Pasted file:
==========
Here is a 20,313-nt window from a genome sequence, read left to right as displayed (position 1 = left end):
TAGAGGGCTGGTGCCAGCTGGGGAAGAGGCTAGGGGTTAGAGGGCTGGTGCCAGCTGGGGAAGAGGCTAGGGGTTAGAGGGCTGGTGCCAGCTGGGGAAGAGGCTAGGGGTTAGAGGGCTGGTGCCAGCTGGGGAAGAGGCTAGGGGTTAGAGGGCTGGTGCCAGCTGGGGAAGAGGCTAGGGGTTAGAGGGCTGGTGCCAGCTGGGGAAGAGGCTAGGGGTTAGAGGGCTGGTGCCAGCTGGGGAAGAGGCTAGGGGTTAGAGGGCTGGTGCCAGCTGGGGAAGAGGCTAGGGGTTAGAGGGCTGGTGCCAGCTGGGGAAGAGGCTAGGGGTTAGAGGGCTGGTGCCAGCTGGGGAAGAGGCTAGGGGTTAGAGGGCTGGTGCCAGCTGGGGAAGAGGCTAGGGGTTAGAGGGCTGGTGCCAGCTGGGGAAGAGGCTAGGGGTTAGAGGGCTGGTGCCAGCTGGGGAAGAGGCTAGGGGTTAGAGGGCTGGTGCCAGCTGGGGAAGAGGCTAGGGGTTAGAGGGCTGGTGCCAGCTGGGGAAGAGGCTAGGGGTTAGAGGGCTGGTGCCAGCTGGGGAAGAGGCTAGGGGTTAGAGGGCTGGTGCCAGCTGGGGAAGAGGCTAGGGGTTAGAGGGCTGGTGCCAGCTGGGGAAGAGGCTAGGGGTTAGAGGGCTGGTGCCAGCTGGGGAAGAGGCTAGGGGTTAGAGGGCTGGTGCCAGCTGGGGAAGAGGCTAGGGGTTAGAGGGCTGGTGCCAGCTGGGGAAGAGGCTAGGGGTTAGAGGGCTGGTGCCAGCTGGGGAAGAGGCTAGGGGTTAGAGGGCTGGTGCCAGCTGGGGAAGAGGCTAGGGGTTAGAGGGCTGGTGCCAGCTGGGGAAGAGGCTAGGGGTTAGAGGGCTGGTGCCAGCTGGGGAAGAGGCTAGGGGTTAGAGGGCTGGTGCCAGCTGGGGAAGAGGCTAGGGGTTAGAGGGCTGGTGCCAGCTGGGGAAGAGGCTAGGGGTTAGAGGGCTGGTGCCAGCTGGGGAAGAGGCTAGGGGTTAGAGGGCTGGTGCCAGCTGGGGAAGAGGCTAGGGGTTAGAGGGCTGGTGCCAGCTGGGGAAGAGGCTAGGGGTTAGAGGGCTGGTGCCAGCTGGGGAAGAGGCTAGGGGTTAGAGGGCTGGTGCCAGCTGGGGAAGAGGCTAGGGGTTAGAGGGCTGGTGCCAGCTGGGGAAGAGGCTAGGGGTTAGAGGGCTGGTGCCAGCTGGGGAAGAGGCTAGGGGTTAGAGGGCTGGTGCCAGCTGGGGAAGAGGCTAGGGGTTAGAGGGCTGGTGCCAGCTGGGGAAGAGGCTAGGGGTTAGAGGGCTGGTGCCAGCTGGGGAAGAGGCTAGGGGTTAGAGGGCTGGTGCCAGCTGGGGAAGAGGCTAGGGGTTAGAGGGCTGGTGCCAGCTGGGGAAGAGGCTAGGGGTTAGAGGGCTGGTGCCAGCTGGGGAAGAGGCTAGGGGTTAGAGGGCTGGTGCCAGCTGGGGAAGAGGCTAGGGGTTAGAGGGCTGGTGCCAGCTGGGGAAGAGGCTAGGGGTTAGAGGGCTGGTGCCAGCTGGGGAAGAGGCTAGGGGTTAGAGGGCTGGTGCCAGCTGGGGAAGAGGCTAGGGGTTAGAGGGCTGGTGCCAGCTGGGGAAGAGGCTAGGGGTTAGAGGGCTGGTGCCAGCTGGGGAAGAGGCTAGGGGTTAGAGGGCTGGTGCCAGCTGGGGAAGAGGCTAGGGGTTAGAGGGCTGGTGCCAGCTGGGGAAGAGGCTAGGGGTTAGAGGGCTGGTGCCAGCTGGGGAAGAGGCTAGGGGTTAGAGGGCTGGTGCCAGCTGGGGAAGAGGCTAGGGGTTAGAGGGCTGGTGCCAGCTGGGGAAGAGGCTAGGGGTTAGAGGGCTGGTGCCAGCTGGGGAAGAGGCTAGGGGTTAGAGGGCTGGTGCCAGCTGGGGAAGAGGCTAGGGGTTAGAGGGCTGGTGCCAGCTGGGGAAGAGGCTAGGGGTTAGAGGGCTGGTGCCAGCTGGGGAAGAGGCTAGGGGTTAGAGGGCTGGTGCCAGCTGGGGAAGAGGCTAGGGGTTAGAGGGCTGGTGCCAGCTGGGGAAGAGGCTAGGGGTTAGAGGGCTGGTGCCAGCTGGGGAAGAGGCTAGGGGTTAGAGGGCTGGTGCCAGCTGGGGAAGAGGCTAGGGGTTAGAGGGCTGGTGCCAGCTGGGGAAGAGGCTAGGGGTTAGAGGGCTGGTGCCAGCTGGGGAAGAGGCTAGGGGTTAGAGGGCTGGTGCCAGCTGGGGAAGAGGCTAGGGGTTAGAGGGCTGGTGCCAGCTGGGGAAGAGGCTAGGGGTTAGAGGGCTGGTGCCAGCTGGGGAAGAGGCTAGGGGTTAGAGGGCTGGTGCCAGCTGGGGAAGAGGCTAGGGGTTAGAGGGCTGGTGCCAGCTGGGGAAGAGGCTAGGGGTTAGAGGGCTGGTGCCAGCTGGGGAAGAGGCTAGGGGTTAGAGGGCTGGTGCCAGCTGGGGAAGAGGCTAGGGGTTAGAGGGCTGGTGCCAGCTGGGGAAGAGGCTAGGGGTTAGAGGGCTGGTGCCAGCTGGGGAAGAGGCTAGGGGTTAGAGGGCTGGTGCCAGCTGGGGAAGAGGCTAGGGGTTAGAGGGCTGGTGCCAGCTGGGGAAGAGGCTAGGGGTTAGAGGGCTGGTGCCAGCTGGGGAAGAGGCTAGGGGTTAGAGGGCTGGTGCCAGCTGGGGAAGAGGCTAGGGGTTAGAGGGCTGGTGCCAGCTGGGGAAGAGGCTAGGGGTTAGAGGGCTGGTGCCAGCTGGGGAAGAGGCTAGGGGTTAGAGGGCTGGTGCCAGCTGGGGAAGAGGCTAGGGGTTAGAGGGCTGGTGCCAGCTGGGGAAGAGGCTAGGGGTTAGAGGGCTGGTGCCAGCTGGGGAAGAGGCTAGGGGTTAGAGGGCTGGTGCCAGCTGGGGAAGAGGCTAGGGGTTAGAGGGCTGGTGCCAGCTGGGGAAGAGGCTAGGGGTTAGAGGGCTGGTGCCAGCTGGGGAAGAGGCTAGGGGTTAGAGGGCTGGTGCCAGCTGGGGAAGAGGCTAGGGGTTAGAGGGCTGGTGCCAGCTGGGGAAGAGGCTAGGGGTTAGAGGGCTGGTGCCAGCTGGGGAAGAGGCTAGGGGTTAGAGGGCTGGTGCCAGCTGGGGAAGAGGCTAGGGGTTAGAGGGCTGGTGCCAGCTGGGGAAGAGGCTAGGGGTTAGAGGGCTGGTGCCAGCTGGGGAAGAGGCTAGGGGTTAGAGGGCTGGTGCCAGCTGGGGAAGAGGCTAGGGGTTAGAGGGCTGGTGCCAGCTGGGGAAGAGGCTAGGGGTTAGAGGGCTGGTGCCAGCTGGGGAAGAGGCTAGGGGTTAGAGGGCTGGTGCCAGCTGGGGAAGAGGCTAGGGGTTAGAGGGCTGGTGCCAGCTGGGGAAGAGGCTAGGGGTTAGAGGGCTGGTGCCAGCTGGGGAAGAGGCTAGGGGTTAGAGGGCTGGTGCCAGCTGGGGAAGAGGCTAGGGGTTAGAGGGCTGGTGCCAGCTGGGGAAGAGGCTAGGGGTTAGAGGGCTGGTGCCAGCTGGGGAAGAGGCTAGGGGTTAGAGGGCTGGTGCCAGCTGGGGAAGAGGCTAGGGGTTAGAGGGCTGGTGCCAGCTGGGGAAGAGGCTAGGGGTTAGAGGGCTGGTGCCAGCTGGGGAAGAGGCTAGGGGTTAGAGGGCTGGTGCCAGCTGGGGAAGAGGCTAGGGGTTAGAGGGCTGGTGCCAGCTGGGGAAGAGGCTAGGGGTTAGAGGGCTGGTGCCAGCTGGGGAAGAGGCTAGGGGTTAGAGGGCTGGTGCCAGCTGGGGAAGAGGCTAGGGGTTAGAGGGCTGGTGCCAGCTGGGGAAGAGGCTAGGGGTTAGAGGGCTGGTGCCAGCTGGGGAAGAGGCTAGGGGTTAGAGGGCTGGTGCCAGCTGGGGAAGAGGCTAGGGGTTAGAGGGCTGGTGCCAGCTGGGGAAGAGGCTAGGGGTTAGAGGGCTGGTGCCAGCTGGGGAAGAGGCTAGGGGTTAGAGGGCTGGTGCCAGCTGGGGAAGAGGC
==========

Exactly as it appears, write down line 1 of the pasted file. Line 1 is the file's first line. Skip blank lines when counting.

Here is a 20,313-nt window from a genome sequence, read left to right as displayed (position 1 = left end):